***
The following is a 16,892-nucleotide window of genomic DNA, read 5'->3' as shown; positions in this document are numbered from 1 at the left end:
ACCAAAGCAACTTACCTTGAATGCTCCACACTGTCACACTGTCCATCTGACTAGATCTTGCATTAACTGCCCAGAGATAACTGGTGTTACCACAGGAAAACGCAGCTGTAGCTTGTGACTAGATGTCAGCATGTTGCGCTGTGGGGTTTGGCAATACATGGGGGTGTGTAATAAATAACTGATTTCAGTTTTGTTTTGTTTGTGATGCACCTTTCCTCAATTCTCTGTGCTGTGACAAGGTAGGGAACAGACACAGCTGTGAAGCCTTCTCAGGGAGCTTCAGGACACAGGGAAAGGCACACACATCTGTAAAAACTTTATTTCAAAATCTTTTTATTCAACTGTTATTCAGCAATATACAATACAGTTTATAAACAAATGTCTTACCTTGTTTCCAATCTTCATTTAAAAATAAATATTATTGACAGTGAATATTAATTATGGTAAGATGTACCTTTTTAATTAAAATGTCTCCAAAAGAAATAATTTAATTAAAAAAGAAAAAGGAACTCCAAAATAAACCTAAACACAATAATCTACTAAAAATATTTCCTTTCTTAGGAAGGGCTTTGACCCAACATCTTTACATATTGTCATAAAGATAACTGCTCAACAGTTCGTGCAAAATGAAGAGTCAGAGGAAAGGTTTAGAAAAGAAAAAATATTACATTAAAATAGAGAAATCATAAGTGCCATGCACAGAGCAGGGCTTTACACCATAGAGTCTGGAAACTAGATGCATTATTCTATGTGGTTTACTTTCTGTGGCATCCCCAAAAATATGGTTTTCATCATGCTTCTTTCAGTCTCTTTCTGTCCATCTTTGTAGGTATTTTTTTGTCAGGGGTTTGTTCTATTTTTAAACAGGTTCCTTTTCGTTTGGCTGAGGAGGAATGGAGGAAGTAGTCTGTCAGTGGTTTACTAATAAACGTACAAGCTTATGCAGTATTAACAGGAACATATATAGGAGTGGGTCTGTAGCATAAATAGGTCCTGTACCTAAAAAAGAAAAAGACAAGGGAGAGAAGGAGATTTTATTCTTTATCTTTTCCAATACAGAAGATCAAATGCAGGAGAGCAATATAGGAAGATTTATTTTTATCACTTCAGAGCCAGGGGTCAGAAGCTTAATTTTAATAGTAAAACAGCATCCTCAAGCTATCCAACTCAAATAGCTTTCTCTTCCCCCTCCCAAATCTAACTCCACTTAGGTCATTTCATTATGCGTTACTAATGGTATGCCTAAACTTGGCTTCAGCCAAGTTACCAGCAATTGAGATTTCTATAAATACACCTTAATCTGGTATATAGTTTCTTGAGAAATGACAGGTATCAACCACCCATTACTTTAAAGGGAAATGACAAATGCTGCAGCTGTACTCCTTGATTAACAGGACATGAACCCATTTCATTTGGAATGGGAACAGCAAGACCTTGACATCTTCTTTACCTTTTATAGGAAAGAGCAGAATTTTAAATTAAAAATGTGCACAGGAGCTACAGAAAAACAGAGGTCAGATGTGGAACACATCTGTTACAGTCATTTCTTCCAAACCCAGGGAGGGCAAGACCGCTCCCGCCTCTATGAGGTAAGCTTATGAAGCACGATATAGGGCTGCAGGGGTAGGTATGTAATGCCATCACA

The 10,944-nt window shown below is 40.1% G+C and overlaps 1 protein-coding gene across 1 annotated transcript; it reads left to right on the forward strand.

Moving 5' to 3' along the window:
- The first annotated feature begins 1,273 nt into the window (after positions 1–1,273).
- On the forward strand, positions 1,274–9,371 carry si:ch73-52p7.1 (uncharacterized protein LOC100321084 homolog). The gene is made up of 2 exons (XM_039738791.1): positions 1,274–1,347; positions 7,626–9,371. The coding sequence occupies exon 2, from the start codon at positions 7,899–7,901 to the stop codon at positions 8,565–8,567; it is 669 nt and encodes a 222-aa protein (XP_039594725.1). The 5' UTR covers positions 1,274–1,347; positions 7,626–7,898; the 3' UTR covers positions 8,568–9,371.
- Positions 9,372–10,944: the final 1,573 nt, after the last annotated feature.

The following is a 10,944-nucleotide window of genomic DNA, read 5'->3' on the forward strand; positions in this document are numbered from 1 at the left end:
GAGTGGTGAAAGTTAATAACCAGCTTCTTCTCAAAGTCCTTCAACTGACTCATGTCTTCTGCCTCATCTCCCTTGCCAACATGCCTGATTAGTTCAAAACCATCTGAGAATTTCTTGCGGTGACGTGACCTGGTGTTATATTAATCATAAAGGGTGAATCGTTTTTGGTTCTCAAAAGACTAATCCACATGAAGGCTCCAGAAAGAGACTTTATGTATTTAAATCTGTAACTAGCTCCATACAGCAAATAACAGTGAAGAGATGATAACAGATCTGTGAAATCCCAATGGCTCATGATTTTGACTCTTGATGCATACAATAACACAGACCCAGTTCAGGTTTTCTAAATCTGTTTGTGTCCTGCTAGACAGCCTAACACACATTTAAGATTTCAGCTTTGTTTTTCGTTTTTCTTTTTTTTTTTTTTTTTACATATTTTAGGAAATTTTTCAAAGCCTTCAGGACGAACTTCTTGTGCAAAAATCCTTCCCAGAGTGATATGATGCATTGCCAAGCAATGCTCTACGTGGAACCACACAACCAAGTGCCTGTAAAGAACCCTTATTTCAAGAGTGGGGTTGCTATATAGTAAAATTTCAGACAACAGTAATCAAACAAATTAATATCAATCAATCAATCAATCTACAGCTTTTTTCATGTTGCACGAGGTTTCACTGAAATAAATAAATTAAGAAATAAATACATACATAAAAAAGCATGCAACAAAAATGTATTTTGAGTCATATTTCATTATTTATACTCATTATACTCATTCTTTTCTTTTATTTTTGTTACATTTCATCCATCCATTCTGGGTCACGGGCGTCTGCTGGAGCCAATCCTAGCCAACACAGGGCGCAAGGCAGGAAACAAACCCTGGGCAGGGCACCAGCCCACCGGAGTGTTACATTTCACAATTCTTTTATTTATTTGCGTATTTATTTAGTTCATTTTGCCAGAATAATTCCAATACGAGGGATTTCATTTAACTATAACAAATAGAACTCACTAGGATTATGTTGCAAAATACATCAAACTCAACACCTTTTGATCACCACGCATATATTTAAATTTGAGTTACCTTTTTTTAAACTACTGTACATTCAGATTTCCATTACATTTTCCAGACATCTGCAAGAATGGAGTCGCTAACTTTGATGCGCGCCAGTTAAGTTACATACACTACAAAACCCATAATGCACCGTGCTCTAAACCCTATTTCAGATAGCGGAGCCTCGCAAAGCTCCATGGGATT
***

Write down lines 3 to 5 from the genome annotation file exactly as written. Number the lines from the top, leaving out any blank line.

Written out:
The 10,944-nt window shown below is 40.1% G+C and overlaps 1 protein-coding gene across 1 annotated transcript; it reads left to right on the forward strand.

Moving 5' to 3' along the window:
- The first annotated feature begins 1,273 nt into the window (after positions 1–1,273).